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Hi Andy,

Quote:
...Another way to describe it would be left arm out in front of me I can point my middle finger anywhere from 10 oclock to 1 oclock. 12 would be natural but is it optimal? I think 11 maybe superior?
Think anywhere in his talks Terry's advice is to spear with forefinger in a line with forearm, relaxed pointing down. (This is your middle finger in three minutes past 12...)

Looking at Shinji's picture set (posted in the forum sometimes) he seems to do just that with his forefinger pointing to ground its whole way under water.

(For me it's a point to be aware of, because this gives me a better grip and (for me) it seems a little easier to catch and push my hand on a straight line related to body side than pointing my middle finger aligned with the forearm)

Best regards,
Werner
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  #18  
Old 11-22-2012
andyinnorway andyinnorway is offline
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Default Serious Ulnar Deviation from Mr T?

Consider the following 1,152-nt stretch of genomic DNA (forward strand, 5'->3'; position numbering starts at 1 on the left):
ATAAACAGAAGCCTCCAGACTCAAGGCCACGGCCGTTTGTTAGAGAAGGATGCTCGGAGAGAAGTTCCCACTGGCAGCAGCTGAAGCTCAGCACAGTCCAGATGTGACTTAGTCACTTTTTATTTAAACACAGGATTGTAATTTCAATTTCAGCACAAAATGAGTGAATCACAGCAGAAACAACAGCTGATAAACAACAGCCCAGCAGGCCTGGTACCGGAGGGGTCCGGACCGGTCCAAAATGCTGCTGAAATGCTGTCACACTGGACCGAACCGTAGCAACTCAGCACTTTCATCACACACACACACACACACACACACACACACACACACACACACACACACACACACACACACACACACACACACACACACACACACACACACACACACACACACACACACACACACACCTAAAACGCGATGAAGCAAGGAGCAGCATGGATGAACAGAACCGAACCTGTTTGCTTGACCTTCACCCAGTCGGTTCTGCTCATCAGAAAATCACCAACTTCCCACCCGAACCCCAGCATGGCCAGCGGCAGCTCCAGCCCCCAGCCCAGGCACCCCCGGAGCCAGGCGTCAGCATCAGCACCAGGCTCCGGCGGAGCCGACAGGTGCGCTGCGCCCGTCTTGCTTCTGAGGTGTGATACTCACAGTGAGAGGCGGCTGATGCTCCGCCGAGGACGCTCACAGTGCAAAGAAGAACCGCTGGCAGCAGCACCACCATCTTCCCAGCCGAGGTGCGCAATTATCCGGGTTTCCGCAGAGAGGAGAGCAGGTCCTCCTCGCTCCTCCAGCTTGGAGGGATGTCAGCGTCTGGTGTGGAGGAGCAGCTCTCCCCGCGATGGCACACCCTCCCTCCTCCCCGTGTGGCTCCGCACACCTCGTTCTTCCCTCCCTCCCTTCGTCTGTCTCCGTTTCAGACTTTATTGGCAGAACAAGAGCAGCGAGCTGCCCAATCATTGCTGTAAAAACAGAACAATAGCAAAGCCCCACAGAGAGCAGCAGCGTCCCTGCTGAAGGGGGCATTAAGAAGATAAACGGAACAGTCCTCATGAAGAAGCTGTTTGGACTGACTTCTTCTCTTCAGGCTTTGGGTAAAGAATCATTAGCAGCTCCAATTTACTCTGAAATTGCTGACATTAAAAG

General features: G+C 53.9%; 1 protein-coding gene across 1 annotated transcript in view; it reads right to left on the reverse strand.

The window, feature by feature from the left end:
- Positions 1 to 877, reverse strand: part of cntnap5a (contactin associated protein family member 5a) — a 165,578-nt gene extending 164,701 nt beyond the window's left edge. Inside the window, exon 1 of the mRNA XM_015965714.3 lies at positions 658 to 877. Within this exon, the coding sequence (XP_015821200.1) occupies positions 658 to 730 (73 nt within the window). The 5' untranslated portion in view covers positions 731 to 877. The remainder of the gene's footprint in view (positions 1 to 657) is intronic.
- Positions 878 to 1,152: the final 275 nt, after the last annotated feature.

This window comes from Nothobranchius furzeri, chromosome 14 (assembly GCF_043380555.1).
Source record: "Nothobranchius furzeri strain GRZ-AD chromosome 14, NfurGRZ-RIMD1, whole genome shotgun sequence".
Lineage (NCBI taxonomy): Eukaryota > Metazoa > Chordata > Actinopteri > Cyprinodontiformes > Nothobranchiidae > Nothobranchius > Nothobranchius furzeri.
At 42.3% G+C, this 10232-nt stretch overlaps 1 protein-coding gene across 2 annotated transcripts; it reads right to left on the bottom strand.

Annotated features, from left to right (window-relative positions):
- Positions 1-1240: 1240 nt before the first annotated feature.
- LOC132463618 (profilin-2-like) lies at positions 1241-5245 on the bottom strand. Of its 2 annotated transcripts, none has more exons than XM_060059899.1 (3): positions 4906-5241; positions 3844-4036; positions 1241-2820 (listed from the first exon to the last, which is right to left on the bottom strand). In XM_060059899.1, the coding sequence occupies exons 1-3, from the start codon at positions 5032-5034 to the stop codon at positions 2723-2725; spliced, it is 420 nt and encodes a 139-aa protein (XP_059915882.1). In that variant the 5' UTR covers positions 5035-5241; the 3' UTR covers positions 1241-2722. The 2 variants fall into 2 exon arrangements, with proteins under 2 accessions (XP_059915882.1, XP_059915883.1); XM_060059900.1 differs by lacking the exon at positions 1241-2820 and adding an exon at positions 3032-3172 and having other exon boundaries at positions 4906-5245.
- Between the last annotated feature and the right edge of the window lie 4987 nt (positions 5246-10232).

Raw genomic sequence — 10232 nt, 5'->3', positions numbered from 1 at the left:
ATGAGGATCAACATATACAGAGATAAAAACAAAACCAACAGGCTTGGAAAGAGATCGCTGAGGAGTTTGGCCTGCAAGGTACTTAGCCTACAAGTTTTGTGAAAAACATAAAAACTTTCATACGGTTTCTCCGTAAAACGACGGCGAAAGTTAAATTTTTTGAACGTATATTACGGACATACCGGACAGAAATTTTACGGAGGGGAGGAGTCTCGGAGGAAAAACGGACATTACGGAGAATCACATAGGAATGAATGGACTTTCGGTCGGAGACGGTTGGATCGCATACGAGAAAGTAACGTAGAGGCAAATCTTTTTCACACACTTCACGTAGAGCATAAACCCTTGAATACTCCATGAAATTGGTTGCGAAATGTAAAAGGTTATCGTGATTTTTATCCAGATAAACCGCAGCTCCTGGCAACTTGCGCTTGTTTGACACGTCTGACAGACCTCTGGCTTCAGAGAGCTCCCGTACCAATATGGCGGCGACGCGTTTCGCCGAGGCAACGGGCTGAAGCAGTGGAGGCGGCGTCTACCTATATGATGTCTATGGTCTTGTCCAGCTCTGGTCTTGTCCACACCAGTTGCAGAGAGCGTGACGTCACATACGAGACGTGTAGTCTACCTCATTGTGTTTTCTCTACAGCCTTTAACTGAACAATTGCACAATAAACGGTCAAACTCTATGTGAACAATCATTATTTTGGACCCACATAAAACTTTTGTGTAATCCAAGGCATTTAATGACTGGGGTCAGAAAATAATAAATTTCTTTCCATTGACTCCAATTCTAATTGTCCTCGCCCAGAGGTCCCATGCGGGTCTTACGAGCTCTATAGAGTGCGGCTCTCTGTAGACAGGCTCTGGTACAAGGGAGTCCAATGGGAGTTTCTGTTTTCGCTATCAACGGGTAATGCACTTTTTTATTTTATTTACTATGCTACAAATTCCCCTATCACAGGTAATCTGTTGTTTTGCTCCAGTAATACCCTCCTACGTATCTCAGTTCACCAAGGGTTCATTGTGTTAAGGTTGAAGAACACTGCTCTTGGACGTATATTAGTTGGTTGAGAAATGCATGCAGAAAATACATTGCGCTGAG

Quote:
Originally Posted by CoachSuzanne View Post
ulnar deviation is the proper term. i have more thoughts but postig from the phone is tough
I knew I'd find one of them with some serious ulnar -ing going on?
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File Type: jpg thorpe.jpg (60.9 KB, 33 views)
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  #19  
Old 11-22-2012
Richardsk Richardsk is offline
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It seems to me that it isn't the ulna that's deviating but the actual hand. I'm afraid I don't know what muscles or tendons are involved but no doubt Suzanne does. Practising the move in front of my computer, I can't feel any movement of the elbow or shoulder. Similar movements occur in sculling, of course , so perhaps the elites that do this are in fact sculling slightly to feel a grip on the water preparatory to catching or pulling
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  #20  
Old 11-22-2012
Richardsk Richardsk is offline
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I see from a quick search that the movement Andy is talking about is radial or ulnar deviation, in which it's the hand that does the deviating and not the radius or ulna. No doubt with more searching I can find out what muscles and tendons are involved - mainly those of the forearm, I think, but of course I could easily be wrong. I can feel some movement in the muscles of the upper arm as well but very little.